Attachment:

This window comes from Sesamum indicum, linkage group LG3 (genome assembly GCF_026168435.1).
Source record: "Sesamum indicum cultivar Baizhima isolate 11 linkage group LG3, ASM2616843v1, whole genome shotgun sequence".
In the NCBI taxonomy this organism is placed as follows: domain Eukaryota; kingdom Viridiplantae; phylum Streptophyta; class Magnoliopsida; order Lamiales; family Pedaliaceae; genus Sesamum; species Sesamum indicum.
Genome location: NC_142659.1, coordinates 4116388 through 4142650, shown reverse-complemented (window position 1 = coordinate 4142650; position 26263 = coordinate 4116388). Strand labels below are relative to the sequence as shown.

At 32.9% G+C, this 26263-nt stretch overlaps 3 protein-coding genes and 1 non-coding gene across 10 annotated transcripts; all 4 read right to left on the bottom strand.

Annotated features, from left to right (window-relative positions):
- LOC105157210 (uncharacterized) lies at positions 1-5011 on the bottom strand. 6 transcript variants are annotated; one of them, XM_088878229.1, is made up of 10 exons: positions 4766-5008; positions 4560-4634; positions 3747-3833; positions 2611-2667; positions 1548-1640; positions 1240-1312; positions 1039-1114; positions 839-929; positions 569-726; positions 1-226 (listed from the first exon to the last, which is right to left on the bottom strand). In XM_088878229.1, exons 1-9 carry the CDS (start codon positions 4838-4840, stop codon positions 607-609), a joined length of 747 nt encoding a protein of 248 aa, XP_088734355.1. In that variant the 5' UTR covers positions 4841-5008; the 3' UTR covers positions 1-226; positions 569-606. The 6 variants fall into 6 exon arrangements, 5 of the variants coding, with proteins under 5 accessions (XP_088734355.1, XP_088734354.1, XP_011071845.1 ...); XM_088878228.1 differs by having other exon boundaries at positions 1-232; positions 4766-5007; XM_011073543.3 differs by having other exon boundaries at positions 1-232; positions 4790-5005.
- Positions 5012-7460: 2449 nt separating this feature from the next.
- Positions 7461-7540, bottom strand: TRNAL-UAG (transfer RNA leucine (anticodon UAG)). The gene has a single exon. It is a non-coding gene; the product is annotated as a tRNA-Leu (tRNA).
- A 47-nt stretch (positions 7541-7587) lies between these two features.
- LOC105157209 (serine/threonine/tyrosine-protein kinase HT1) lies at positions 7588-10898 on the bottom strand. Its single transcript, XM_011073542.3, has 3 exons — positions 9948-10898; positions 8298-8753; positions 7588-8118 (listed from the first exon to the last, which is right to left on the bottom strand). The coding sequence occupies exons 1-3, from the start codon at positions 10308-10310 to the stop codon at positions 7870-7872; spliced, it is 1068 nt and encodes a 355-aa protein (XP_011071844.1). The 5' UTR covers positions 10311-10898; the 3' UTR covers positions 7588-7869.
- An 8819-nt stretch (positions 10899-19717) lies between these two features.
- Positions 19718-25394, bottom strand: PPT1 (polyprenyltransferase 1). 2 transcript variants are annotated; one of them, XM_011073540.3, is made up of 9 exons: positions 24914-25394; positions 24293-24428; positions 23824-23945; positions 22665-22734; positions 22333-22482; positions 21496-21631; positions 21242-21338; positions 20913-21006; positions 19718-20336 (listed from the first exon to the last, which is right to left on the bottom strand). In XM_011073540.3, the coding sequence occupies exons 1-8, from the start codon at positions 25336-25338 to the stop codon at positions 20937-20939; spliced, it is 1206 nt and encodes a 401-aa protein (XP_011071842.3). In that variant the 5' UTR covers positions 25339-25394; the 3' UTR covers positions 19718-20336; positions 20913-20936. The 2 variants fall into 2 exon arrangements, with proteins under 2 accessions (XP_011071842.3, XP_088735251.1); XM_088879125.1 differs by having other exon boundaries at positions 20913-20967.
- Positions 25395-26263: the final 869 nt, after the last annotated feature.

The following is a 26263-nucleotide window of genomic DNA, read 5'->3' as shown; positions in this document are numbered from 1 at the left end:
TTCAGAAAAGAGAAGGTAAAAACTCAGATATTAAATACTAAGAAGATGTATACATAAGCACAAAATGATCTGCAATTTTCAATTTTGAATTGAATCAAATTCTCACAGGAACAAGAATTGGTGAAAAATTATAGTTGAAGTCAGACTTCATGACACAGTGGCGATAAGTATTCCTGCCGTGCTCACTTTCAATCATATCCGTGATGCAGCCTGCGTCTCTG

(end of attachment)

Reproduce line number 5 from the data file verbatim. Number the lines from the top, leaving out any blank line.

At 32.9% G+C, this 26263-nt stretch overlaps 3 protein-coding genes and 1 non-coding gene across 10 annotated transcripts; all 4 read right to left on the bottom strand.